Through A Child’s Eye by Anne Kirori

Being a child is one of the most beautiful things in life. It is a stage of play, laughter, innocence, protection and pure love. There is no stress but joy. It is a period of learning where there is something new to understand each day. A chance to interact, a time to grow and discover. An opportunity to try and experience. A period to observe others and learn. This is why we all strive to always portray a good image to the children by being good role models. It’s a time of need, care and protection. Children will always ask more than they receive. That little something that you bring home will always put a smile on a child’s face for the rest of his/her life. Children always keep a strong memory of the good things happening in their life. Children always like to feel loved and recognized. To be given attention and appreciated. To have a voice that will be heard. To be allowed to be.

All these takes me back to my childhood memories where I would always stay close to my brother who was four years older than me for protection. I was a silent kid and spent most of the time observing and staring at others but play would loosen me up and allow me interact and socialize. In addition, some of the sweetest memories was when I would run into my father’s arms when he came home in the evening from work. I would quickly rumble through his pockets and his small luggage just to see if there was something for me. While doing this I would repeatedly ask my dad if indeed there was something he brought me. Lucky for me, he always had something. He would lift me up and together we would get into the house. I would narrate all the encounters of the day from the time he left as I await him to get me what he had brought for me. I would quickly get my “small seat” bring it and place it next to him as I observe him read the newspaper interrupting him once in a while to ask questions.

I had lots of time to play with friends when I joined kindergarten, I would study half day and sleep in the afternoon. Weekends were all free to have more play. I particularly enjoyed playing and sliding on mud, riding old motor vehicle tires, skipping the rope and drawing games on the dust. This went on even when I was in year 1, 2, and 3 (7-9 years). I would still read half day and play all afternoon. I only had 4 books and education was less complicated. That was my childhood and I did enjoy but that was me!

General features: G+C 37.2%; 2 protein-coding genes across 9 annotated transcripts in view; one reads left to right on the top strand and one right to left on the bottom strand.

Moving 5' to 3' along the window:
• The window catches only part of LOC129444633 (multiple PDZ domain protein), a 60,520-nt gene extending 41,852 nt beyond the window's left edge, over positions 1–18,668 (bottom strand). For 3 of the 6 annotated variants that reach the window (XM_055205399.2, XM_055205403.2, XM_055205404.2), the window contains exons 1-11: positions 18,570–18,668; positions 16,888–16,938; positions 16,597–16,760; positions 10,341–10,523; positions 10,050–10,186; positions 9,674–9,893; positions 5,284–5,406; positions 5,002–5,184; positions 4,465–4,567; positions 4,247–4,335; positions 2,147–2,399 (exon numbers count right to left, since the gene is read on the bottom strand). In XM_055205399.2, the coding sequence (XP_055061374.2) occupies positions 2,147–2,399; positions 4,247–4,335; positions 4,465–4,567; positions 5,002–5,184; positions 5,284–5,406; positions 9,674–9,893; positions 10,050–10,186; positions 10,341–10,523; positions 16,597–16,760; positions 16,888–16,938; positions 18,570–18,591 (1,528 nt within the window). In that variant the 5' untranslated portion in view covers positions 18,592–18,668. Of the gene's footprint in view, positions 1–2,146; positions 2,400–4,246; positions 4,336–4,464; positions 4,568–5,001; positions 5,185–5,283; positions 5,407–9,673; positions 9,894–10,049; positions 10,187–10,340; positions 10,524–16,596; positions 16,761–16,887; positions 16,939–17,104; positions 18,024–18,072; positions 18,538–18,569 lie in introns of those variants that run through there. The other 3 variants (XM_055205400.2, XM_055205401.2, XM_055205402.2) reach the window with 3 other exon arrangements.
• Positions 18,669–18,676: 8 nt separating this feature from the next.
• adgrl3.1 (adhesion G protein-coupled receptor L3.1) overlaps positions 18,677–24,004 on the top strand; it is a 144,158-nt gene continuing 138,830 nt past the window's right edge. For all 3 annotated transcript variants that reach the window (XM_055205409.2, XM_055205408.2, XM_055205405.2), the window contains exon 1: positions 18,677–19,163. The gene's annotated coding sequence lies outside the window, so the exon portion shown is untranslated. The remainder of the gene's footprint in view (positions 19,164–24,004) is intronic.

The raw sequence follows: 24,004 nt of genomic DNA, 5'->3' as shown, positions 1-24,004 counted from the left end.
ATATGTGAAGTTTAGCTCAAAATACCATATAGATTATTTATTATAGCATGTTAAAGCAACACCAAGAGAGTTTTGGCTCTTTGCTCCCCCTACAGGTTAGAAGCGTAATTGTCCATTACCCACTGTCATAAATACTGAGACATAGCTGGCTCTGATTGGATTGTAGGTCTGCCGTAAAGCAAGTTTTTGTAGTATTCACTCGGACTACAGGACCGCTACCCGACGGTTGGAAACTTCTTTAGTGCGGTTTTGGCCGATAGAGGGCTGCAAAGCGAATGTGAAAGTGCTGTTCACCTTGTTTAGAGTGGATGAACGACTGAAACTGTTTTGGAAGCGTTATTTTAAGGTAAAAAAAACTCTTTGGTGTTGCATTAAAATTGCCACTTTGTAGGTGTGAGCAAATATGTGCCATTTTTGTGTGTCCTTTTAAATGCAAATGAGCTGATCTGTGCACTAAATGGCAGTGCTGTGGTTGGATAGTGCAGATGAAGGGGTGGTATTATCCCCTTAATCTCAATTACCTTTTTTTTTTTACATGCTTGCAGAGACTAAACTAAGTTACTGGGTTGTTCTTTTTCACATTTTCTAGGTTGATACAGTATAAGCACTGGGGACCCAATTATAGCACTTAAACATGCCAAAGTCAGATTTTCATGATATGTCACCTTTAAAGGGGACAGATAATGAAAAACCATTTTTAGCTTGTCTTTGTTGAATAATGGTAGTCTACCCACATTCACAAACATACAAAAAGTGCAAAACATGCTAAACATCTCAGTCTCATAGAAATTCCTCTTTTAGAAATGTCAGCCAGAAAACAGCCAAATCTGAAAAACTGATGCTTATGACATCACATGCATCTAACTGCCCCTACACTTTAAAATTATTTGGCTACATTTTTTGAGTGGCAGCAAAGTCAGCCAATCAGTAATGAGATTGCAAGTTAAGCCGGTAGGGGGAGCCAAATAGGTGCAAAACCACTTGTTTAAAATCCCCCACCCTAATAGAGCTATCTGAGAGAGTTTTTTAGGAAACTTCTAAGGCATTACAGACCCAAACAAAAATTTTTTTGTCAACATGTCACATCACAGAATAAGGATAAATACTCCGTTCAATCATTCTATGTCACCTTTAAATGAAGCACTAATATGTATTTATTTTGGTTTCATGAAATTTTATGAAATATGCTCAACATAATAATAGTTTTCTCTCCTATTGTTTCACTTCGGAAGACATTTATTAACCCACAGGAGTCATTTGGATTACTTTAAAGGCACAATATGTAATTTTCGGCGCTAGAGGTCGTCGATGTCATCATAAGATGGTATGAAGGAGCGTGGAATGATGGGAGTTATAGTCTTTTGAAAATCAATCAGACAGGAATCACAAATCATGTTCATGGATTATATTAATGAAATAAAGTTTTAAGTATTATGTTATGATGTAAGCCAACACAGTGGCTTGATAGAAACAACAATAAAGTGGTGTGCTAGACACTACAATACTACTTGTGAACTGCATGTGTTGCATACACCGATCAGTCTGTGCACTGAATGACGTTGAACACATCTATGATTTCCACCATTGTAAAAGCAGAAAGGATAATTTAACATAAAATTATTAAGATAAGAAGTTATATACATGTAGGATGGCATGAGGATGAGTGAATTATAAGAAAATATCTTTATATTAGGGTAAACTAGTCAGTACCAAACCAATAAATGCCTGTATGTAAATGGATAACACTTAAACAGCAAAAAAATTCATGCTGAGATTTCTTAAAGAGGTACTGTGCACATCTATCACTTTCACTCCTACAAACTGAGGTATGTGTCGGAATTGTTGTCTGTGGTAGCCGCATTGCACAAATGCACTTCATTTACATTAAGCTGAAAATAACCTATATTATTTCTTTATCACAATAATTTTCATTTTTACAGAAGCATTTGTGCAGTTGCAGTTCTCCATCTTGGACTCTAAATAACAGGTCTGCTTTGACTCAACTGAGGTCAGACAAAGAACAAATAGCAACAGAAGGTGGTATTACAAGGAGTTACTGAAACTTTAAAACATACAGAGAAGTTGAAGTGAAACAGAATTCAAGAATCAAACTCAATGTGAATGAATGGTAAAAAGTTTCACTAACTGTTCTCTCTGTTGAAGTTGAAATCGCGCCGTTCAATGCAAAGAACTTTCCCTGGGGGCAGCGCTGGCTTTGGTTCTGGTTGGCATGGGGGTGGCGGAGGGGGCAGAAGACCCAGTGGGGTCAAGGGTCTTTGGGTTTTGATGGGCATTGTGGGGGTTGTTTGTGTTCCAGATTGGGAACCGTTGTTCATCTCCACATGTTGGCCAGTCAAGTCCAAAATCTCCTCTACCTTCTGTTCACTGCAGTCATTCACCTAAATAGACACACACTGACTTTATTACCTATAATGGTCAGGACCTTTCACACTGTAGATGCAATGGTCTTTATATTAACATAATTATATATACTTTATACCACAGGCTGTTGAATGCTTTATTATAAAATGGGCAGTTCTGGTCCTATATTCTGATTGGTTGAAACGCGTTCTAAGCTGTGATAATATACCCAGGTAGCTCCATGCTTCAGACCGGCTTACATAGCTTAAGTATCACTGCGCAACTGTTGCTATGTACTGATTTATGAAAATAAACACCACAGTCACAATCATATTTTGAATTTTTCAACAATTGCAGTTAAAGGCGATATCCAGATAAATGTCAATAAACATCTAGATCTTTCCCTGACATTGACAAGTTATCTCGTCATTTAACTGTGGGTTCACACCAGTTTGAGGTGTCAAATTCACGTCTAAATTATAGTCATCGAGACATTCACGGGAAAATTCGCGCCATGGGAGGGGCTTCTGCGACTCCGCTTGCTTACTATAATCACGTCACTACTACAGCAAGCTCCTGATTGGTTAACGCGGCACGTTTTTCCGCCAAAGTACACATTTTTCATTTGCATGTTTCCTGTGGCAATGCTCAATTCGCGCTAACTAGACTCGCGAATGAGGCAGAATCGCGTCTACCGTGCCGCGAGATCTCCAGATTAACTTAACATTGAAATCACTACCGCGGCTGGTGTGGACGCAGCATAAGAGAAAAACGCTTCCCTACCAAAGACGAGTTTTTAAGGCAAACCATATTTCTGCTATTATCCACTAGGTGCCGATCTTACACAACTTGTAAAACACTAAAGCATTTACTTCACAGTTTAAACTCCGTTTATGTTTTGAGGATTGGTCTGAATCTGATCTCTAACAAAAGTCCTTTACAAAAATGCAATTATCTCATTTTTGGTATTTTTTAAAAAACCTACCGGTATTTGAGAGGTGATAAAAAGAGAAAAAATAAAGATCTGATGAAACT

Nowadays things have changed. I observe the 7 and 8 years old children I work with in the schools. Every time there is a meeting with the children, they show up with ‘heavy bags’ sometimes even too heavy for them to carry. The bags are full of books. The children then take me through their daily routine and clearly it is full of busy schedules and programs. There is very little time to play and definitely no time to sleep. Those who get the time to play opt for computer games and play station. The modern child no longer gets dirty by playing with mud and dust like I did.

The modern child in Kenya is busy with books and has a loaded curriculum that focuses on passing exams rather than discovering and growing the skills, talents and dreams of the child. Great focus is placed on getting good grades that will propel the child forward and this then means more and more books, more reading, heavier school bags, very little play time, and no afternoon sleep. But till when?

All in all the sweet nature in children still remains. Every time I get to a school, all the young children come running to me, holding their DirtPol work ready to show me and narrating their encounters in the school. I listen to them as they push and shout each other down just to get my attention. The obedience, genuineness and honesty of a child makes it worth their ‘time’. I enjoy every moment. All these attributes are a reflection of the love and appreciation given to them by their parents and care givers.

What about that child who is unloved and needs attention. It is easy to spot them as they portray a certain unusual behavior such as aggressiveness, aloofness and low self-esteem. We cannot solve the problems encountered by the child, but we can always put a smile on their faces by including them in the activities, giving them a voice, appreciation and having something small for them even just a ‘sweet’.
Childhood comes and goes! Let us try and make it sweet and memorable for all children we come across!

About the author: Anne Kirori is a project researcher on the DirtPol project and her work is primarily based in schools and education.

About the project: DirtPol is an international cultural studies project based at the University of Sussex. For more information please visit the DirtPol website.

Follow us on Twitter: @ProjectDirtPol

Posted in Opinion, Research Methods, Schools
One comment on “Through A Child’s Eye by Anne Kirori
  1. Rebeccah says:

    Yes, children always tell it like it is

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